At times of uncertainty, it is important to avoid falling into the dark hole of self-pity and despair, which can canker our souls. Elder Uchtdorf points out that the scriptures say that there must be “an opposition in all things.” “So it is with faith, hope, and charity. Doubt, despair, and failure to care for our fellowmen lead us into temptation, which can cause us to forfeit choice and precious blessings.” It is during our times greatest trial that we can truly understand the meaning of charity.
Elder Robert C. Oaks of the seventy pointed out an interesting insight into the relationship between charity and patience as taught in the Book of Mormon.
“Mormon, after pointing out that if a man “have not charity he is nothing; wherefore he must needs have charity,” goes on to name the 13 elements of charity, or the pure love of Christ. Interestingly, 4 of the 13 elements of this must-have virtue relate to patience (see Moroni 7:44–45). First, “charity suffereth long.” That is what patience is all about. Charity “is not easily provoked” is another aspect of this quality, as is charity “beareth all things.” And finally, charity “endureth all things” is certainly an expression of patience (Moroni 7:45). From these defining elements it is evident that without patience gracing our soul, we would be seriously lacking with respect to a Christlike character.”
“Most of us experience some measure of what the scriptures call “the furnace of affliction” (Isa. 48:10; 1 Ne. 20:10). Some are submerged in service to a disadvantaged family member. Others suffer the death of a loved one or the loss or postponement of a righteous goal like marriage or childbearing. Still others struggle with personal impairments or with feelings of rejection, inadequacy, or depression. Through the justice and mercy of a loving Father in Heaven, the refinement and sanctification possible through such experiences can help us achieve what God desires us to become.” (Elder Dallin H Oaks)
On a bit of a different note: Because we do not all experience life in the same way, we sometimes do not understand the unique challenges that others are facing. It is important for us to be kind, patient and charitable with those who may be experiencing uncertainty in their lives, for whatever reason. Sometimes there is a tendency to inadvertently be a bit judgmental of others when they don’t live up to our expectations. This can be particularly true in our church culture, where we tend to place quite a bit of emphasis on having certainty, and often leaves those who have questions or uncertainty feeling that something is wrong with them, or that they don’t belong, which can lead to even more despair and discouragement.
Also, there are also those who suffer from more severe forms of grief, depression or other problems for whom living by these principles will not be enough. For those who suffer in this way, medication and/or counseling by a professional may also be necessary, and is in no way an indication of lack of righteousness or faith.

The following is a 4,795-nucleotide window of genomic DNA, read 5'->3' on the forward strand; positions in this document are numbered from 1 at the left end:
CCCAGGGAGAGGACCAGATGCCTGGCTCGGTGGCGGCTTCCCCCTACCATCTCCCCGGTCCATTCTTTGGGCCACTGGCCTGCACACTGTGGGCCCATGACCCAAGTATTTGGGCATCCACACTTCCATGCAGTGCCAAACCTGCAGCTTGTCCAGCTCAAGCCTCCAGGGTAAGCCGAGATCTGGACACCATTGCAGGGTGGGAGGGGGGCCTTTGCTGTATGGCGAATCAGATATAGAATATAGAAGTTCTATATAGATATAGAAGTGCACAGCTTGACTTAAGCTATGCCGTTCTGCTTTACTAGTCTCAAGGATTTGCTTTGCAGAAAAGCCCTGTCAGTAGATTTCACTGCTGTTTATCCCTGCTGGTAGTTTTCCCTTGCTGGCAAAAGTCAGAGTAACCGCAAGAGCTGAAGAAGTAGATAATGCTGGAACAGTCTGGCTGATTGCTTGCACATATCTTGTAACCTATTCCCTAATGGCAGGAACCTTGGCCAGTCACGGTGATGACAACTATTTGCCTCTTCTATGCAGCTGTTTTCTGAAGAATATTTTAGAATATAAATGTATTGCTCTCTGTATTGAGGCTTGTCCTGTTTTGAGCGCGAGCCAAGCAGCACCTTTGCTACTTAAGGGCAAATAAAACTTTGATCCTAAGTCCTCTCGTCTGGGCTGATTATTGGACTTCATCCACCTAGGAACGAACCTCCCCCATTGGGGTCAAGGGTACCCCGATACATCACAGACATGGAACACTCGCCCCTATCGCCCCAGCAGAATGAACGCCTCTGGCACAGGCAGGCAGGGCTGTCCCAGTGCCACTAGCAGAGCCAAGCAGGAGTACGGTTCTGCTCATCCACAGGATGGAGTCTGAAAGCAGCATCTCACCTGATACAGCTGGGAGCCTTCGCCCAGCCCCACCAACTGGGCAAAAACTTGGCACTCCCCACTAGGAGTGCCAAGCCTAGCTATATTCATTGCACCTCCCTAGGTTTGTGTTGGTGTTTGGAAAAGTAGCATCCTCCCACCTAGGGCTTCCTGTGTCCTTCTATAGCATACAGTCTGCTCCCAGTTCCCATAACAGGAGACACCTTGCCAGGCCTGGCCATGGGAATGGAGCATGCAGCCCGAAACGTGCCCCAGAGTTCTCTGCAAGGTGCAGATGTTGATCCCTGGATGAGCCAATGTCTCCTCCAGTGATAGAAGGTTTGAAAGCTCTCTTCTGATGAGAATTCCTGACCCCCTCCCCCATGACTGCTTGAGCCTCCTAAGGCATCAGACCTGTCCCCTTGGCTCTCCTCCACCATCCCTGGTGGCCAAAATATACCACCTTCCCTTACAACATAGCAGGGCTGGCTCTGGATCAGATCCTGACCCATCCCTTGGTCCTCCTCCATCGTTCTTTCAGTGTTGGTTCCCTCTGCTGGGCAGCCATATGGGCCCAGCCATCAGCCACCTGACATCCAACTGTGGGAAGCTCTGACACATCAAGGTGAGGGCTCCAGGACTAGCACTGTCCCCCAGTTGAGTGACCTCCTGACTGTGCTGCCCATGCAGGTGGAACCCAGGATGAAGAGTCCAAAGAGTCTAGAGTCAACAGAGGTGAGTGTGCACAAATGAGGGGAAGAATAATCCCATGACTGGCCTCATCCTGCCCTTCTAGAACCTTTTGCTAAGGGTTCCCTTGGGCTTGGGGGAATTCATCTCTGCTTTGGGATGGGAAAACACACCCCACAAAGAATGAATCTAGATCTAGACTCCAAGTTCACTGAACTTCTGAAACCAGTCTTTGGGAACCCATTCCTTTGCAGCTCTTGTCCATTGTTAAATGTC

Brothers and sisters, I believe that as we take the time to understand the unique challenges each one of us face, we will become more loving and charitable and kind towards each other. Let us learn to love each other the way our Father in Heaven loves each of us.
It is my prayer that when we face times of uncertainty, we will look to our Father in Heaven and his son Jesus Christ with patience, hope, and faith and charity and that we will find peace and comfort in knowing that all these things shall work together for our good.
Thursday, July 08, 2010
Monday, June 15, 2009
Saturday, May 09, 2009
Well another Mother's Day is coming tomorrow and I can't say that I am overjoyed. Don't get me wrong. I love mothers and all that they do to make the world a better place. I am happy to acknowledge the great worth of mothers, I guess for me personally, Mother's Day is a rather painful day.
My own mother passed away when I was 27, and Mother's Day always reminds me that she is no longer here and how sad were the days before her passing. I have really missed having a mother these past 24 years. So many wonderful things have happened to me since then that I wish she could have been a part of. When I think of her life, I am also saddened. She had much to be grateful for, but she was not a happy woman for much of her life, and I am sad that she was not able to overcome the pain and bitterness that defined her later years. Her death from cancer was a very painful thing to watch, and I am not sure I have ever really dealt with that experience.
I suppose I could think about my grandmothers on Mother's Day, but I never really knew either of them very well. My mother's mother was in England and I only saw her twice in my life, once when I was 2 1/2 and again when I was 12. The second time I saw here, she had dementia and didn't really know who I was. She hardly spoke. My dad's mother lived closer, but was quite a gruff woman who had been scarred by a tough life as a pioneer, homesteading in southern Saskatchewan in her youth, living through the Depression, losing three young adult sons to tragic deaths, and being married to an alcoholic husband. While I knew her better than my other grandma, I had no real personal relationship with her and didn't feel a lot of warmth and love.